With a strong mandate Labour now has a once in a generation change to deliver desperately needed Senedd Reform
Jess Blair, Director of ERS Cymru
When Mark Drakeford and Adam Price stood on the steps of the Senedd in November 2021 and announced The Cooperation Agreement, they set in place a process of collaboration on policy for the next three years.
One of the areas they agreed to collaborate on was Senedd reform. In the agreement the parties set out a commitment to an expanded Senedd of between 80 to 100 Members; a commitment to a voting system, which is as proportional – or more – than the current one and to enshrine gender quotas into law.
While Plaid Cymru have been committed to Senedd reform for some time this was a significant step forward for Welsh Labour. Their 2021 manifesto had had a loose commitment to reforming the Senedd stating they would “improve the representation of the people of Wales in their Parliament.”
The Cooperation Agreement certainly moved Welsh Labour’s position in the right direction with clear and solid commitments on these key issues of reform. It also, most importantly, committed to legislating on these commitments and making them a reality.
But, as Mark Drakeford made that agreement with Plaid Cymru, questions remained over whether the Welsh Labour party membership moved on with the leadership on these issues.
Last weekend 500 people gathered in Llandudno for Welsh Labour conference – their first in-person gathering since the beginning of the covid-19 pandemic. One of the first items on the agenda was a debate on Senedd electoral reform, discussing a Welsh Executive Committee report looking into options for moving forward on this issue. That report contained eight recommendations for progressing talks between Welsh Labour and Plaid Cymru on the size of the Senedd, the electoral system and boundaries and measures on diversity.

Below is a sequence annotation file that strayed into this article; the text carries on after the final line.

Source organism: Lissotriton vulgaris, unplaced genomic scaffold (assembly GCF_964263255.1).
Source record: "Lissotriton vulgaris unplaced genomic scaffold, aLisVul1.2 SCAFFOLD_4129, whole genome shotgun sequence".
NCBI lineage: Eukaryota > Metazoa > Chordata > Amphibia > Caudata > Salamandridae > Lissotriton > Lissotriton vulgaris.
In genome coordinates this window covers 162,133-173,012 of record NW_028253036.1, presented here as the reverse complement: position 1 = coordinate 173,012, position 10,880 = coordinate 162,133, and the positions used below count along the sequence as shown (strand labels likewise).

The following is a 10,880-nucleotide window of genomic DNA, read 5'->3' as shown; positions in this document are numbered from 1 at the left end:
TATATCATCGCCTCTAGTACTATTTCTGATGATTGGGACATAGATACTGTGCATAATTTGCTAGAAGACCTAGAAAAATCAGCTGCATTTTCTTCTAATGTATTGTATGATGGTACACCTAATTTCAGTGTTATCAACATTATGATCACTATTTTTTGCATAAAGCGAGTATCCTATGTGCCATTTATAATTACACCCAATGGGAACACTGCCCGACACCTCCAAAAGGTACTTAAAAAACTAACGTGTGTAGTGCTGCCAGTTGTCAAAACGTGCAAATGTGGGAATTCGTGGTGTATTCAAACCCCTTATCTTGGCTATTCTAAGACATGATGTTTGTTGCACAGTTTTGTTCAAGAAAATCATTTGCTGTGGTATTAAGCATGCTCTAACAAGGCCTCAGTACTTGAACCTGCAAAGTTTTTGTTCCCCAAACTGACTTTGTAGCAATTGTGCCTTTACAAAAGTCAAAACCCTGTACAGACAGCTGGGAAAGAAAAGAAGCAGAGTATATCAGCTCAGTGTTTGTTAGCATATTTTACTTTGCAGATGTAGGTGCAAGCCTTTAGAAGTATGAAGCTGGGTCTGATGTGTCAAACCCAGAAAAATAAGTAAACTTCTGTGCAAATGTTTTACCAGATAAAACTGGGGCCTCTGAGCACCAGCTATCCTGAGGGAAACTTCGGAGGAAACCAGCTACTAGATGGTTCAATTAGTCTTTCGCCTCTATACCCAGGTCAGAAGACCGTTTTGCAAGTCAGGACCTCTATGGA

While the debate on the size of the Senedd has been taking place for nearly twenty years, this has often been a difficult conversation for those within the Labour party in Wales. Yet, on Saturday there was strong support from a range of speakers, including council leaders, Members of the Senedd, union representatives, and party members from the breadth and depth of Wales. The most striking of these were the young members, those who had grown up in a devolved Wales, and made the case that an increase in the size of the Senedd is vital for a maturing modern democracy.
At voting time the result was emphatic. Hundreds of hands up in support of passing the report. Zero in opposition. The vote was unanimous.
It is hard to describe how significant this vote is. Senedd reform cannot happen without two thirds of the Senedd backing it, and with Welsh Labour as the largest party any reform relies on their support. The full support of party members strengthen Labour’s mandate to deliver on this agenda.
And these reforms are desperately needed. Nearly 25 years after the narrow victory for the yes campaign in the referendum on devolution the Senedd has changed beyond recognition, going from a small Assembly with no government functions and limited powers to a fully fledged Welsh Parliament with law making and tax raising powers.
This is a parliament that has spent the last two years scrutinising major legislation and budgets in the midst of a pandemic and has had just over 40 people to do so, when government ministers, party leaders and Senedd Commission representatives are removed. Ultimately this isn’t about more politicians but better public services and governance for our country.
This vote recognises that the time is right for a parliament that can properly scrutinise decisions, for an electoral system where each vote counts and for our elected representatives to more accurately reflect the people of Wales.
It signals that the Welsh Labour party had indeed moved with the party leadership on this issue.
Ultimately, this vote provides the endorsement the First Minister Mark Drakeford needs to go into negotiations with Plaid Cymru on Senedd reform and come back with specific proposals on a stronger Senedd by 2026. These negotiations must be ambitious and forward thinking.
We have a once in a generation chance to deliver a parliament that works for Wales, and thanks to last weekend’s conference this chance is greater than ever.
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